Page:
Posted on: October 8, 2020, 12:09h.
Last updated on: October 7, 2020, 05:52h.
A New Jersey man will spend 41 months in federal prison for stealing nearly $150,000 from a tribal casino in North Dakota.
Mark A. Johnson, 60, of Mays Landing in Atlantic County, was sentenced this week by District Judge Charles Kornmann. The federal judge ordered Johnson, who pleaded guilty to Wire Fraud, to spend nearly three and a half years behind bars, then undergo supervised release for three years.
The conviction stems from what prosecutors say was theft that occurred between March and July of 2014. During that time, Johnson presented the Dakota Nation Gaming Enterprise (DNGE) with a proposal to provide refurbished lawn equipment to the tribe for its operations at Dakota Magic Casino in North Dakota.
Johnson won the bid, and Dakota Magic Casino mailed him a check for $149,600 payable to his company, Atlantic Power & Equipment, LLC. Johnson cashed the check and used the funds, but never came through on his end of the deal with the tribe.
Dakota Magic Casino never received any lawn equipment, nor did Johnson return the money. The case was prosecuted by the FBI, and Johnson was apprehended by the US Marshals Service. Johnson has been ordered to pay $149,600 in restitution to the tribe.
It’s not the first time Johnson has been tangled up with the law. In 2018, prosecutors in New Jersey charged him with stealing $22,000 in pension checks from a deceased police officer. Johnson was living in the officer’s home at the time and deposited the money into his own account.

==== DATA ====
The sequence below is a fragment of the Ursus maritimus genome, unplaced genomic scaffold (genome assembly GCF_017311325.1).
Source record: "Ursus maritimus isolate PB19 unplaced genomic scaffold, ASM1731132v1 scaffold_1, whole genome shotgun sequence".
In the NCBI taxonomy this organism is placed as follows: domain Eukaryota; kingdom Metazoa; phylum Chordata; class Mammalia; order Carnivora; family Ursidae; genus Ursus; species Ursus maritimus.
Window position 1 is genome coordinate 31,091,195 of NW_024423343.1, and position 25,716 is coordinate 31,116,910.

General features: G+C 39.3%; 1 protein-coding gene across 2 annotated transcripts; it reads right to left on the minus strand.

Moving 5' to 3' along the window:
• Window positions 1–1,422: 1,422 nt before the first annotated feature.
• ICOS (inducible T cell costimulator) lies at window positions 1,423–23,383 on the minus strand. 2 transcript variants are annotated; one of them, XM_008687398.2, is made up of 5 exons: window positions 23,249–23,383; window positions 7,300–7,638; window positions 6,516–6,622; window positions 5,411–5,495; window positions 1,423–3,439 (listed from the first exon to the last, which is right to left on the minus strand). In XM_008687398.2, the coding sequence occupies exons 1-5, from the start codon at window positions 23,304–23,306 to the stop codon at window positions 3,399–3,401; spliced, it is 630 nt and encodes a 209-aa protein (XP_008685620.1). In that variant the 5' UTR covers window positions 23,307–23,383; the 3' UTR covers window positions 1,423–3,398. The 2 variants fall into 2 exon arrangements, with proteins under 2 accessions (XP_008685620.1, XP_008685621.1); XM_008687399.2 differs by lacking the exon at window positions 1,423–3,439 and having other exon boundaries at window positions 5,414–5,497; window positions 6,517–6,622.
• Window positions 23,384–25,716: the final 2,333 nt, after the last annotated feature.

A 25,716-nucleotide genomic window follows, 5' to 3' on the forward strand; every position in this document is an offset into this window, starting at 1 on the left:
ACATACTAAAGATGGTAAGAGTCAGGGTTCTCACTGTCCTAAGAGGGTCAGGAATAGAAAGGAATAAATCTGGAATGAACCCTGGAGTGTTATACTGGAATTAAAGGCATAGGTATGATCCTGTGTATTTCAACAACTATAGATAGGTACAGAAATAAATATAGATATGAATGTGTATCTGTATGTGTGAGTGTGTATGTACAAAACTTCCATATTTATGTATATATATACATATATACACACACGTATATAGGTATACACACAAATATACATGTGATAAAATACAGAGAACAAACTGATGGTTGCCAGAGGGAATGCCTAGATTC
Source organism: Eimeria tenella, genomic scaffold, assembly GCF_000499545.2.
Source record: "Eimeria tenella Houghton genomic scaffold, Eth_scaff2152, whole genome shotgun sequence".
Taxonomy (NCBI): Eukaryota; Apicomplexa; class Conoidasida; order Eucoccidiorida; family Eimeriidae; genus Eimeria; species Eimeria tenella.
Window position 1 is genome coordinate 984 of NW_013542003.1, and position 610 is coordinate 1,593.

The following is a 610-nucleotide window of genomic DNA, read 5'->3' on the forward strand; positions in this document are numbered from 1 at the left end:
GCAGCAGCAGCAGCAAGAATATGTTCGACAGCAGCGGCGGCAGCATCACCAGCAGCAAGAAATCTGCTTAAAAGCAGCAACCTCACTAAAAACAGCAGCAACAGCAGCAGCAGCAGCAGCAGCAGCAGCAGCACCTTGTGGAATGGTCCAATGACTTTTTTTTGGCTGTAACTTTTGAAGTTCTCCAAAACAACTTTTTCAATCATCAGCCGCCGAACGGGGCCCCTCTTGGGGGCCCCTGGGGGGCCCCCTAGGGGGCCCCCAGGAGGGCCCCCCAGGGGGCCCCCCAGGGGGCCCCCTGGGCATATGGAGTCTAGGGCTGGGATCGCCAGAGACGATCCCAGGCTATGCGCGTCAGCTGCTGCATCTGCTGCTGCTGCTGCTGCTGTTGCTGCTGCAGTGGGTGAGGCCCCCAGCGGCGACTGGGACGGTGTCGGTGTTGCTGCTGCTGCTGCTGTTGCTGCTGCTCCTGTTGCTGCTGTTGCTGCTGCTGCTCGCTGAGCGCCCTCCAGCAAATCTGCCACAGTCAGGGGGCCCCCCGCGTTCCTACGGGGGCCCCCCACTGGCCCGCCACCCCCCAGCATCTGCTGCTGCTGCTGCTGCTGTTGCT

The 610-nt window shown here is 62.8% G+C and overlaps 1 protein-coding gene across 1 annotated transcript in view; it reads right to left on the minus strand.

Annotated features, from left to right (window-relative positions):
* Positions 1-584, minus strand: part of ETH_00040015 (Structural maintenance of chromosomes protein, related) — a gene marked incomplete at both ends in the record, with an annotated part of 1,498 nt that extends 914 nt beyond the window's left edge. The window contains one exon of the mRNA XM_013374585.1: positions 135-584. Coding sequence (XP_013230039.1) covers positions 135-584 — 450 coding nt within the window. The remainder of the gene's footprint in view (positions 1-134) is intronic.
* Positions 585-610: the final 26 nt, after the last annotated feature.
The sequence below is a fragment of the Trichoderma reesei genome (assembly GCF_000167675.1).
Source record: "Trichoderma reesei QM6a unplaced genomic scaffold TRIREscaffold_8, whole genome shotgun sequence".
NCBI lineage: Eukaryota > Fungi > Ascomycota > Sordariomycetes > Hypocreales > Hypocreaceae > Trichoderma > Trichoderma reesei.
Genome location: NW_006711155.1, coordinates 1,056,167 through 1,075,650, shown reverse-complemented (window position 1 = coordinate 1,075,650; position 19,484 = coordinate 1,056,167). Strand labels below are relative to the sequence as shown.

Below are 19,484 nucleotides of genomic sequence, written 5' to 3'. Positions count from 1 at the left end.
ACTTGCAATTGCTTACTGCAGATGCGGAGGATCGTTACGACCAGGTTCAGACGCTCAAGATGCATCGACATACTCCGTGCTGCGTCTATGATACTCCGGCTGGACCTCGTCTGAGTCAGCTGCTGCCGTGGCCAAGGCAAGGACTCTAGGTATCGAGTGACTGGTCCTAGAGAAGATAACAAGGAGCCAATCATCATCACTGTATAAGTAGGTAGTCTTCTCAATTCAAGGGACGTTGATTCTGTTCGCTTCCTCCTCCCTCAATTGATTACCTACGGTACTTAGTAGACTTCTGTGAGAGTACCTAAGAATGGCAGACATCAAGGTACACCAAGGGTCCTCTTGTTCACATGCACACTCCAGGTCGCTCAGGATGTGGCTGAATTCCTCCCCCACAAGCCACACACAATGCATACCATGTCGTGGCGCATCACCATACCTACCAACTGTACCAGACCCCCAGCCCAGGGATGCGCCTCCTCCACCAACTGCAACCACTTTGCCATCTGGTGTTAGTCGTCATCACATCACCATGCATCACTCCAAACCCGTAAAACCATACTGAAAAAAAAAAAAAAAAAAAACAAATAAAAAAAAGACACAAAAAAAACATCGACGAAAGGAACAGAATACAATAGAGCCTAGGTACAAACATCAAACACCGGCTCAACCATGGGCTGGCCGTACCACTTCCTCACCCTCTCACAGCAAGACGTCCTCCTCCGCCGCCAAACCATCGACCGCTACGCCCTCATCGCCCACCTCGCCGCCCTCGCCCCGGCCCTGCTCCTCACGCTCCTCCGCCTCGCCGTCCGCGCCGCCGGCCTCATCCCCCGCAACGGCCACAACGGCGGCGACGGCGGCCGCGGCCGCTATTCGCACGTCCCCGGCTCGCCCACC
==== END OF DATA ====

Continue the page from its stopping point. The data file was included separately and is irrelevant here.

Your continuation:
Plenty of Upkeep
Dakota Magic Casino is located on the North Dakota and South Dakota border, roughly an hour south of Fargo.
The casino comes with 700 slot machines, as well as blackjack and craps tables. The resort has a 110-room hotel, four restaurants, convention space, and a 27-hole golf course. Combined, the Dakota Magic Casino property measures nearly 300 acres.
Johnson told the tribe he would deliver the lawn equipment within four to six weeks after the date of the order. The equipment never arrived.
Dakota Magic Casino and DNGE are owned by the Sisseton Wahpeton Oyate (SWO) of the Lake Traverse Reservation. The tribe claims to have nearly 14,000 members. Along with Dakota Magic, the SWO tribe owns and operates Dakota Sioux in Watertown, South Dakota.
Tribal casinos have been targeted recently by people with illicit plans.
In June, a Florida man pleaded guilty to falsely representing the Village People music act and stealing $12,500 from The Mill Casino in North Bend, Oregon. The Coquille Indian Tribe paid Howard Harlib, 67, the booking fee, only to later realize that he had no relationship with the concert act. Harlib was sentenced to three years of supervised release.
In July, a federal judge ordered another Florida man to spend four years in prison for stealing more than $5 million from the Miccosukee Resort in West Miami-Dade. Lester Lavin, 41, was a video gaming machine technician and supervisor at the tribal casino, and conspired with three others to create bogus winning vouchers.
Most recently, the Cache Creek Casino Resort in Northern California confirmed it was the target of a cyber attack. The property owned by the Yocha Dehe Wintun Nation has been closed since September 20.